Posted: 9:00 a.m. Tuesday, Oct. 22, 2013
By Josh Kirkendall
At the risk of sounding demeaning if not completely insulting, I get a kick out of people that use "I know his name, so he must still be good" argument when considering personnel additions. These are things that we hear in our every day lives, at work, home, social environments, everywhere. It's no more prevalent than it is during free agency, but after Leon Hall's Achilles injury, many people were favoring the idea of trading for a player or signing a well-known free agent. A few of those "suggestions" that hit me on Twitter Sunday were Darrelle Revis, Nnamdi Asomugha, and Antoine Winfield.
Buccaneers cornerback Darrelle Revis, despite the complete absence of any rumors demanding a trade, comes with a significant draft pick and a $16 million cap hit for each season he's on the roster. Oh, and then you'd have a player that twice caused issues within the front office in New York and Tampa Bay to either make the most money in the NFL at his position, or demand a trade out of town. If individuals are so quick to absorb that much of a cap hit, why not use it on Michael Johnson to keep this monstrous defensive line in-tact?
Former Raiders, Eagles and current 49ers cornerabck Nnamdi Asomugha is another named player that's generating interest among some fans. Let's recall the offseason. On March 12, the Eagles released Asomugha because, for the lack of a better term, he was awful. One month later, he signed a one-year deal with the San Francisco 49ers; not because it was a great contract offer; because there were only two teams that showed any interest (the New Orleans Saints are the other). Entering the eighth week into the season, Asomugha has already lost his role as the third cornerback to Tramaine Brock and even undrafted rookie Darryl Morris. In the past two games, a healthy Asomugha has been scratched from the gameday roster. He's done.
What about street free agents, like Antoine Winfield? Setting aside the discussion that he's two months into his announced retirement, Winfield turned 36 years old in June. However, the latest report is that he began working out about three weeks ago due to some team's putting out feelers on his return, and no retirement papers were submitted to the league office. Still, when a non-quarterback is actually older than me, I know that they're getting to the age of no return in the NFL.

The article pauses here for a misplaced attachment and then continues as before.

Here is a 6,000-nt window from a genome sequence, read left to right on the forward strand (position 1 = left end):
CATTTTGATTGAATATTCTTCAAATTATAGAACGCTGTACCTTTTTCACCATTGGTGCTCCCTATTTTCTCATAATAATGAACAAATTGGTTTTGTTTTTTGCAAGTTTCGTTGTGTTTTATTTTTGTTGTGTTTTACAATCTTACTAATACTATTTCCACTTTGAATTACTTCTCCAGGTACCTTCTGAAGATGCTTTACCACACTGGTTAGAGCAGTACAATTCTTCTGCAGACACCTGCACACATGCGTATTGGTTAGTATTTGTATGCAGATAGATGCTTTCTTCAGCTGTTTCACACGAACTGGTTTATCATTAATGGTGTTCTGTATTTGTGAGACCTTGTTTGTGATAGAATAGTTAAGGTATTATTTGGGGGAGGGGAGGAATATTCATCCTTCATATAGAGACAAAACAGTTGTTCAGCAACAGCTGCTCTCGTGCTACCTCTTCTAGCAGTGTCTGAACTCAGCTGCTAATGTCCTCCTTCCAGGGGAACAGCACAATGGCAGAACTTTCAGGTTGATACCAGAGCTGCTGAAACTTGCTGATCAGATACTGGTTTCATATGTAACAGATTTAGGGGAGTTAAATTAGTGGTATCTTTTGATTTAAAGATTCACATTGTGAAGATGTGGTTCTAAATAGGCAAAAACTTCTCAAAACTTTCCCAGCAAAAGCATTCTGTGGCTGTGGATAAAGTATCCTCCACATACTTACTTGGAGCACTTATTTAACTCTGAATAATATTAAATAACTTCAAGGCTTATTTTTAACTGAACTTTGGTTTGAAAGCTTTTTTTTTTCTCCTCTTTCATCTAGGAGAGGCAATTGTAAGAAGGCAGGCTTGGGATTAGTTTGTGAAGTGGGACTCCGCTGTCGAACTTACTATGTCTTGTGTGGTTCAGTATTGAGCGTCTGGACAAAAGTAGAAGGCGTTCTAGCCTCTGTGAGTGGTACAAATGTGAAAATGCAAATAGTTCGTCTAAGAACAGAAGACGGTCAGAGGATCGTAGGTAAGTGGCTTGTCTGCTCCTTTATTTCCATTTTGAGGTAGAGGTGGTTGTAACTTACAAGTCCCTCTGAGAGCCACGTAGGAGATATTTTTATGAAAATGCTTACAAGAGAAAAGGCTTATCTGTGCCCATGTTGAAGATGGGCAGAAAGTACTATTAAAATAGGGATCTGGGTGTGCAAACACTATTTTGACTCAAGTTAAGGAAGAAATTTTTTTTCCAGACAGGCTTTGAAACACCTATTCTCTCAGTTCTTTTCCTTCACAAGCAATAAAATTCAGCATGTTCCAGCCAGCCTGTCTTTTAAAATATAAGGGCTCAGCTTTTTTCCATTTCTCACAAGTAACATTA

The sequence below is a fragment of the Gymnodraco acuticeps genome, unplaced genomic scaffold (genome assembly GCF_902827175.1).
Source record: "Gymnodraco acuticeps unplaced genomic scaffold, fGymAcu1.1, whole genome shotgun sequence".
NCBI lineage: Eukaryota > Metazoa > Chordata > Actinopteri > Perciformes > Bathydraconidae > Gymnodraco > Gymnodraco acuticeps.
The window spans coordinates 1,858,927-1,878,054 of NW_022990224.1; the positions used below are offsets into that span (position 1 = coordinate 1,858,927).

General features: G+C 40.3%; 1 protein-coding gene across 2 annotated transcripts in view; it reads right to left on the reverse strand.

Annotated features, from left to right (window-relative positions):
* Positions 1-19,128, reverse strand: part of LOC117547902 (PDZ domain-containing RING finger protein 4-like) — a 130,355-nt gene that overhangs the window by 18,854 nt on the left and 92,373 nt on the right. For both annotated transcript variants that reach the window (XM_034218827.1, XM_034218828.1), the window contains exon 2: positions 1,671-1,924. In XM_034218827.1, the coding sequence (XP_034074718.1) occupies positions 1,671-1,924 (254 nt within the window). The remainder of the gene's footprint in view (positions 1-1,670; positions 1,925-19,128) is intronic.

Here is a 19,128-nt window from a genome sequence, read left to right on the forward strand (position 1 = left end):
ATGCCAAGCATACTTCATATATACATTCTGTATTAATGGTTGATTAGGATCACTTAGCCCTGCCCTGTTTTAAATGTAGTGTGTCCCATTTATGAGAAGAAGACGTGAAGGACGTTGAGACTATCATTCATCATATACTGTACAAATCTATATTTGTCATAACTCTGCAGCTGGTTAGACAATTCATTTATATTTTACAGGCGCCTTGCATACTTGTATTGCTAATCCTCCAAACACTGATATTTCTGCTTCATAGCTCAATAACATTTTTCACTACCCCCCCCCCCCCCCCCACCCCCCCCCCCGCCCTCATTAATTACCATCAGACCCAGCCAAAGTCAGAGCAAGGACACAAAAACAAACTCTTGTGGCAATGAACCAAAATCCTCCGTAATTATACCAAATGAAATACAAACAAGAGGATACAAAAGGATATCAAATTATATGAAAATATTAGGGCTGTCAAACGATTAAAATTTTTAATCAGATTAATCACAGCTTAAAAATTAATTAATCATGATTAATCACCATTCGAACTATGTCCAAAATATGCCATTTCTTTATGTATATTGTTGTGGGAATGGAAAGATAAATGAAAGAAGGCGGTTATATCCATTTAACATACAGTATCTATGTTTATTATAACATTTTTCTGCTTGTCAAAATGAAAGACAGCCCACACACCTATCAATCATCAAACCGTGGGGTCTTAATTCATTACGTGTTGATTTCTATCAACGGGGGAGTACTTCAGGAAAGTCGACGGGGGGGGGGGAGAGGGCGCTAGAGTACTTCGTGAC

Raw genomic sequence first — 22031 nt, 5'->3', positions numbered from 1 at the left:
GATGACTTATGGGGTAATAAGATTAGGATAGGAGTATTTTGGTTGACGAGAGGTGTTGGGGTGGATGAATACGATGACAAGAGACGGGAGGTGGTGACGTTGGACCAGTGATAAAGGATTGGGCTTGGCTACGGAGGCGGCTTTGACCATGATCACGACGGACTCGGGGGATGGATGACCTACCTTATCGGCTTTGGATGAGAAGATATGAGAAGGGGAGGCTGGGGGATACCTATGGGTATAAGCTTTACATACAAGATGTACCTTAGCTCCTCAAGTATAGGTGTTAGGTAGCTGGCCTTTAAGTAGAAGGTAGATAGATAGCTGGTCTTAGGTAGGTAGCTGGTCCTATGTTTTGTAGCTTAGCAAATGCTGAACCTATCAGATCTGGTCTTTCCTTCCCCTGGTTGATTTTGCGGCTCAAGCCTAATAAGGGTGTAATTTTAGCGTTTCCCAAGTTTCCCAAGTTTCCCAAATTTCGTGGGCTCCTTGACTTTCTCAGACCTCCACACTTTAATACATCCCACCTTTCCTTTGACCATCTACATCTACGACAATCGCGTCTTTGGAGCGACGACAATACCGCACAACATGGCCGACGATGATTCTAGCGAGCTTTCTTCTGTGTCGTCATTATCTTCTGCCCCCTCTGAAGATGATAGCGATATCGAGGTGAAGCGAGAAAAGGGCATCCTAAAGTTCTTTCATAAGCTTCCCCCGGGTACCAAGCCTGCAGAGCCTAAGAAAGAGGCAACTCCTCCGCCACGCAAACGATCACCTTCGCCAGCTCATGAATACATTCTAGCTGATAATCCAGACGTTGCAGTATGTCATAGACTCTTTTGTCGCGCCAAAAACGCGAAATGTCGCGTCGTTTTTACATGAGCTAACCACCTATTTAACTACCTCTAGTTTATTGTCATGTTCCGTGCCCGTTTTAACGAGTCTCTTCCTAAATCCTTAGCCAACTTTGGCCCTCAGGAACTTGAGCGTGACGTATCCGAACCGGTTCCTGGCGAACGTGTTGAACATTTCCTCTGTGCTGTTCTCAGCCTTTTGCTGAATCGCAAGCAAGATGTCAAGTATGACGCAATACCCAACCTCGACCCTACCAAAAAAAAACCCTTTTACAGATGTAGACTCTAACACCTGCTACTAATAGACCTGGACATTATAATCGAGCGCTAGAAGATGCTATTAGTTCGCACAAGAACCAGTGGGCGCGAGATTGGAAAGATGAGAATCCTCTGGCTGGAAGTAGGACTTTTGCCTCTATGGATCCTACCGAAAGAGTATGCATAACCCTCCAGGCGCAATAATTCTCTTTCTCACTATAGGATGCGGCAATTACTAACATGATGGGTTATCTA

We write this, not in the belief that the Bengals are considering these moves; rather the unlikeliness that they'll ever happen; and being right for not doing it.
The Efficient Quarterback.
In many ways, Andy Dalton is having his best season yet; though detractors with unrealistic expectations will veto that perspective (and they're allowed).
Entering this season, Dalton completed at least 70 percent of his passes in four games for his entire career. This year alone, Dalton has doubled that output with nine games remaining. He's only one game-winning drive away from tying last season's three, and two away from a career-high four that he set during his rookie year in 2011.
Additionally, Dalton is on pace to generate 4,398 yards passing this year. If he continues this pace, he'll wipe out Carson Palmer's franchise mark (4,131) by over 250 yards. He's also compiled a passer rating of 100 in three games this season -- all wins.
Based on the league's overall output, Dalton is riding the wave of improved quarterback play. Through week seven, the league-wide quarterback rating is 87.1 and a completion percentage of 61.6; on pace to be the best in NFL history, surprising records set in 2012 (85.6 passer rating) and 2007 (61.2 completion percentage) respectively.
And the league-wide passing average per attempt (7.29) is on pace to be the highest average in the Super Bowl era.
* Through Week 7
If you consider that the Bengals didn't generate a fourth-quarter comeback against the Buffalo Bills (they didn't), then that gives Cincinnati only one fourth-quarter comeback for the season. That being Cincinnati's week three win over the Green Bay Packers, taking a nine-point deficit into the fourth quarter and scoring two touchdowns to win by four.
Perhaps Cincinnati's 27-24 win over the Detroit Lions could be one, but considering that they never faced a deficit following Marvin Jones' second quarter touchdown, we can't chalk that up as a "comeback".
However, the league is witnessing one of the most prominent comeback seasons in nearly 25 years. Through the first seven weeks into the NFL season, prior to the Monday Night Football game, 29 of 106 games have been decided by a fourth-quarter comeback win.
This season's pace will fall just short of the 70 fourth-quarter comebacks in 1989, when 31.3 percent of the league's wins were based on fourth quarter comebacks.
|* Through Week 7|